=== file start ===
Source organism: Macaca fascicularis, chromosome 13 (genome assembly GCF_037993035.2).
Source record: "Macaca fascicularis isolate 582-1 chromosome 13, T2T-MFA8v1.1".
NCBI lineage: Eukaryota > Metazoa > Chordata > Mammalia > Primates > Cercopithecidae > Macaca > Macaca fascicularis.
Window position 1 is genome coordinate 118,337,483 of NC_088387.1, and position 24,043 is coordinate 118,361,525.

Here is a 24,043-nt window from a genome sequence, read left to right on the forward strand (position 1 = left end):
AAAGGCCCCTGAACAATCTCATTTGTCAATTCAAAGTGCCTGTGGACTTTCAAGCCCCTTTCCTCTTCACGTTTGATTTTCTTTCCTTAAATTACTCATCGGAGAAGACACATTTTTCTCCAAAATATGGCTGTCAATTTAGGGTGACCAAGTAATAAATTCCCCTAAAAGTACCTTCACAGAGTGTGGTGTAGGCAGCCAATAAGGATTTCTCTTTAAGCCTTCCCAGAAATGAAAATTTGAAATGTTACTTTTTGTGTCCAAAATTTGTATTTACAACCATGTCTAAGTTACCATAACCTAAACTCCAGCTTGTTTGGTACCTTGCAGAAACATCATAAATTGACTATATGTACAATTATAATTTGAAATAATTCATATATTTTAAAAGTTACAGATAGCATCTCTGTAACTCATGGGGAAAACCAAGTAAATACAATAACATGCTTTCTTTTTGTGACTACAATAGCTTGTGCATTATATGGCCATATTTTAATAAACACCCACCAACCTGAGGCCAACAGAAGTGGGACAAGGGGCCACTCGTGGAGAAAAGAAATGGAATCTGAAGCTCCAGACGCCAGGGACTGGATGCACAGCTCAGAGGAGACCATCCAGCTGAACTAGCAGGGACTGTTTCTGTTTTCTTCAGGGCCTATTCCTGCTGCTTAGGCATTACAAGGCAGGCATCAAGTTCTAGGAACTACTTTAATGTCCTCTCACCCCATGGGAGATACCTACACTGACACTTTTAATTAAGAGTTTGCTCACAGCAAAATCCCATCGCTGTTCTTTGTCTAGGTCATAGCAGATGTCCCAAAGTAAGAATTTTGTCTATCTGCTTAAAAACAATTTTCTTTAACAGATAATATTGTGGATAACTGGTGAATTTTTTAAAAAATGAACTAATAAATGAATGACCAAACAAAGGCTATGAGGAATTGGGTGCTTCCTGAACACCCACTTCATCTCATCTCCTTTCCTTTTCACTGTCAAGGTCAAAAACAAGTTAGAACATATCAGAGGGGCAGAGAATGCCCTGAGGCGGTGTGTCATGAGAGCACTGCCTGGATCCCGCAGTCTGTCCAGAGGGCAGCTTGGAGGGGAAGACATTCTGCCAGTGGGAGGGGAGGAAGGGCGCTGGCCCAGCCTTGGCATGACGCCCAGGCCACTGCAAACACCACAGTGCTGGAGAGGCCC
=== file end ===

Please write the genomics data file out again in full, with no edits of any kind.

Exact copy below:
Source organism: Macaca fascicularis, chromosome 13 (genome assembly GCF_037993035.2).
Source record: "Macaca fascicularis isolate 582-1 chromosome 13, T2T-MFA8v1.1".
NCBI lineage: Eukaryota > Metazoa > Chordata > Mammalia > Primates > Cercopithecidae > Macaca > Macaca fascicularis.
Window position 1 is genome coordinate 118,337,483 of NC_088387.1, and position 24,043 is coordinate 118,361,525.

Here is a 24,043-nt window from a genome sequence, read left to right on the forward strand (position 1 = left end):
AAAGGCCCCTGAACAATCTCATTTGTCAATTCAAAGTGCCTGTGGACTTTCAAGCCCCTTTCCTCTTCACGTTTGATTTTCTTTCCTTAAATTACTCATCGGAGAAGACACATTTTTCTCCAAAATATGGCTGTCAATTTAGGGTGACCAAGTAATAAATTCCCCTAAAAGTACCTTCACAGAGTGTGGTGTAGGCAGCCAATAAGGATTTCTCTTTAAGCCTTCCCAGAAATGAAAATTTGAAATGTTACTTTTTGTGTCCAAAATTTGTATTTACAACCATGTCTAAGTTACCATAACCTAAACTCCAGCTTGTTTGGTACCTTGCAGAAACATCATAAATTGACTATATGTACAATTATAATTTGAAATAATTCATATATTTTAAAAGTTACAGATAGCATCTCTGTAACTCATGGGGAAAACCAAGTAAATACAATAACATGCTTTCTTTTTGTGACTACAATAGCTTGTGCATTATATGGCCATATTTTAATAAACACCCACCAACCTGAGGCCAACAGAAGTGGGACAAGGGGCCACTCGTGGAGAAAAGAAATGGAATCTGAAGCTCCAGACGCCAGGGACTGGATGCACAGCTCAGAGGAGACCATCCAGCTGAACTAGCAGGGACTGTTTCTGTTTTCTTCAGGGCCTATTCCTGCTGCTTAGGCATTACAAGGCAGGCATCAAGTTCTAGGAACTACTTTAATGTCCTCTCACCCCATGGGAGATACCTACACTGACACTTTTAATTAAGAGTTTGCTCACAGCAAAATCCCATCGCTGTTCTTTGTCTAGGTCATAGCAGATGTCCCAAAGTAAGAATTTTGTCTATCTGCTTAAAAACAATTTTCTTTAACAGATAATATTGTGGATAACTGGTGAATTTTTTAAAAAATGAACTAATAAATGAATGACCAAACAAAGGCTATGAGGAATTGGGTGCTTCCTGAACACCCACTTCATCTCATCTCCTTTCCTTTTCACTGTCAAGGTCAAAAACAAGTTAGAACATATCAGAGGGGCAGAGAATGCCCTGAGGCGGTGTGTCATGAGAGCACTGCCTGGATCCCGCAGTCTGTCCAGAGGGCAGCTTGGAGGGGAAGACATTCTGCCAGTGGGAGGGGAGGAAGGGCGCTGGCCCAGCCTTGGCATGACGCCCAGGCCACTGCAAACACCACAGTGCTGGAGAGGCCC